Different from the #MeToo movement where female sexual harassment victims unveil their stories to the public, the crypto lead manager at Chinese venture firm IDG Capital got himself fired after posting his own sexual harassment messages online.
In this strange case, Douglas Jiang, or Zuo Jiang, a vice president and crypto lead investor at IDG Capital, posted many screenshots of his own WeChat sexual harassment messages to different victims. He also posted a message admitting that his long-term girlfriend decided to not marry him one week before they planned to get their marriage license, after finding out that he has been unfaithfully for many times, according to message screenshots circulating online.
IDG Capital did not immediately respond to China Money Network’s email seeking for comments, but Jiang’s profile can no longer be found on IDG Capita’s official website. In an internal email, IDG capital said "We are deeply sorry and regretful that a colleague’s inappropriate behaviors and comments have caused trouble internally and brought negative effects to our firm…We will impose severe penalty to the person."
The incident also exposed inefficiencies of IDG’s internal control systems, and the firm plans to reconsider and reshape its management of corporate values. It will introduce relevant measures in the short future, IDG said in the internal letter.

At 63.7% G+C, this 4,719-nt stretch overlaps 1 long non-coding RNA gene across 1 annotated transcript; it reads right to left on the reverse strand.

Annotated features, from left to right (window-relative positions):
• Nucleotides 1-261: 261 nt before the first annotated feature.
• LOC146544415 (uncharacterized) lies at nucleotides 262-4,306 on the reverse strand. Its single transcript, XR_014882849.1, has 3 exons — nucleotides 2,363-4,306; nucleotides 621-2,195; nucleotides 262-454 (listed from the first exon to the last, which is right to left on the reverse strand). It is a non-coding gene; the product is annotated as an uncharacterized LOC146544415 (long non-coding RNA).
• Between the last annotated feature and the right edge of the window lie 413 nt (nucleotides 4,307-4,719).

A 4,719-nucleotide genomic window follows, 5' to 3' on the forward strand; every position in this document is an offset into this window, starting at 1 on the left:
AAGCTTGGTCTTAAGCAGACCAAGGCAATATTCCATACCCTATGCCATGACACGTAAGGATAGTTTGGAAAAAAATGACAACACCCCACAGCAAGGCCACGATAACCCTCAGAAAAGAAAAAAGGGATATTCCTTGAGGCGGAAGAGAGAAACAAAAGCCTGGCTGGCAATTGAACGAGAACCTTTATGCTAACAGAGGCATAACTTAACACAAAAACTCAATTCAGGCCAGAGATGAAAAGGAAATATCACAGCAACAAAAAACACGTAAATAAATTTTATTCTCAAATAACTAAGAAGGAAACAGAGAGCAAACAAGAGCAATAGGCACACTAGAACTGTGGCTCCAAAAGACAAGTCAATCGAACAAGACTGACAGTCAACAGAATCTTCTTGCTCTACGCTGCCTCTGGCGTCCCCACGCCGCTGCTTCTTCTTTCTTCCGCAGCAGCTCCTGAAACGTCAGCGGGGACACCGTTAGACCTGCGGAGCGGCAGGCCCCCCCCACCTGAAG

The screenshots of Jiang’s WeChat conversations with different female connections shows that he explicitly indicated his preferences of adventurous sexual activities. On another occasion, he refused a dinner invitation from a woman because she is “no longer single" and it would be useless to meet her.
In his own Linkedin profile, Jiang describes himself as the crypto lead at IDG Capital, saying that IDG Capital is Coinbase’s biggest angel. His profile also states that he is an honorary employee of Bimain, the world’s largest Bitcoin mining machine producer. In addition, his says that IDG led series A round of Ripple Labs, and co-led series C round in Circle. As of now, Jiang has changed his name, deleted his professional history and removed his profile picture on Linkedin.
It has been more difficult in China for female victims of sexual harassment to voice their stories in the hope of receiving justice. The official propaganda bureau has tightened control of the dissemination of such content online. In January, a professor at Beihang University was removed from his position after another professor accused him of sexual harassment, the most high-profile success in China of the #MeToo movement.